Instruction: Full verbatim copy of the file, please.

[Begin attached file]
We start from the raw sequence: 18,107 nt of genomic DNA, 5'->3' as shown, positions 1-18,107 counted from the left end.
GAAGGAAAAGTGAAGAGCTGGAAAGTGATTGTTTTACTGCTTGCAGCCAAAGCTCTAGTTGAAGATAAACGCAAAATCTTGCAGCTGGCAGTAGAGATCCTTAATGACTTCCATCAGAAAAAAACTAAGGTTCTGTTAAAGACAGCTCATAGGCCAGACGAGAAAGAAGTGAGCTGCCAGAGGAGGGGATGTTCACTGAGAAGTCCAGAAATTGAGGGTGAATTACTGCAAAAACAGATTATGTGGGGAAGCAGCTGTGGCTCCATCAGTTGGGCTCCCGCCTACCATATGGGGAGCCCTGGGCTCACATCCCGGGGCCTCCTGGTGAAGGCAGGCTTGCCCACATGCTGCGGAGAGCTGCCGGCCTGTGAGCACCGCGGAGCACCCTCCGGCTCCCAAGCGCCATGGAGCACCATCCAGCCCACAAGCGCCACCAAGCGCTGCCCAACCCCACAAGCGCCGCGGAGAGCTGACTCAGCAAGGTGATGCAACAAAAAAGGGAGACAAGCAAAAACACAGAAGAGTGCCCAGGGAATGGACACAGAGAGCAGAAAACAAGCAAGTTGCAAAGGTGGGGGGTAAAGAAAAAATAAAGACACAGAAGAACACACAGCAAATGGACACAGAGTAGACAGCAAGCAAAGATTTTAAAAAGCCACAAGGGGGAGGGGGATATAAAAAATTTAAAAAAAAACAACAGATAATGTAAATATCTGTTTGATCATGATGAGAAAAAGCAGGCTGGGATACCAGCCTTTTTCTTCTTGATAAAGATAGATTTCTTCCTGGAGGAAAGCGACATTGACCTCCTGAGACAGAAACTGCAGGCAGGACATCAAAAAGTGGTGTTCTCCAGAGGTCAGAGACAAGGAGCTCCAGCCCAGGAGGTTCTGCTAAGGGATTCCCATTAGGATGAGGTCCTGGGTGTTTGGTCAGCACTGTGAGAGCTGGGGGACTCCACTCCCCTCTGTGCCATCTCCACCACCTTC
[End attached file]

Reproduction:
We start from the raw sequence: 18,107 nt of genomic DNA, 5'->3' as shown, positions 1-18,107 counted from the left end.
GAAGGAAAAGTGAAGAGCTGGAAAGTGATTGTTTTACTGCTTGCAGCCAAAGCTCTAGTTGAAGATAAACGCAAAATCTTGCAGCTGGCAGTAGAGATCCTTAATGACTTCCATCAGAAAAAAACTAAGGTTCTGTTAAAGACAGCTCATAGGCCAGACGAGAAAGAAGTGAGCTGCCAGAGGAGGGGATGTTCACTGAGAAGTCCAGAAATTGAGGGTGAATTACTGCAAAAACAGATTATGTGGGGAAGCAGCTGTGGCTCCATCAGTTGGGCTCCCGCCTACCATATGGGGAGCCCTGGGCTCACATCCCGGGGCCTCCTGGTGAAGGCAGGCTTGCCCACATGCTGCGGAGAGCTGCCGGCCTGTGAGCACCGCGGAGCACCCTCCGGCTCCCAAGCGCCATGGAGCACCATCCAGCCCACAAGCGCCACCAAGCGCTGCCCAACCCCACAAGCGCCGCGGAGAGCTGACTCAGCAAGGTGATGCAACAAAAAAGGGAGACAAGCAAAAACACAGAAGAGTGCCCAGGGAATGGACACAGAGAGCAGAAAACAAGCAAGTTGCAAAGGTGGGGGGTAAAGAAAAAATAAAGACACAGAAGAACACACAGCAAATGGACACAGAGTAGACAGCAAGCAAAGATTTTAAAAAGCCACAAGGGGGAGGGGGATATAAAAAATTTAAAAAAAAACAACAGATAATGTAAATATCTGTTTGATCATGATGAGAAAAAGCAGGCTGGGATACCAGCCTTTTTCTTCTTGATAAAGATAGATTTCTTCCTGGAGGAAAGCGACATTGACCTCCTGAGACAGAAACTGCAGGCAGGACATCAAAAAGTGGTGTTCTCCAGAGGTCAGAGACAAGGAGCTCCAGCCCAGGAGGTTCTGCTAAGGGATTCCCATTAGGATGAGGTCCTGGGTGTTTGGTCAGCACTGTGAGAGCTGGGGGACTCCACTCCCCTCTGTGCCATCTCCACCACCTTC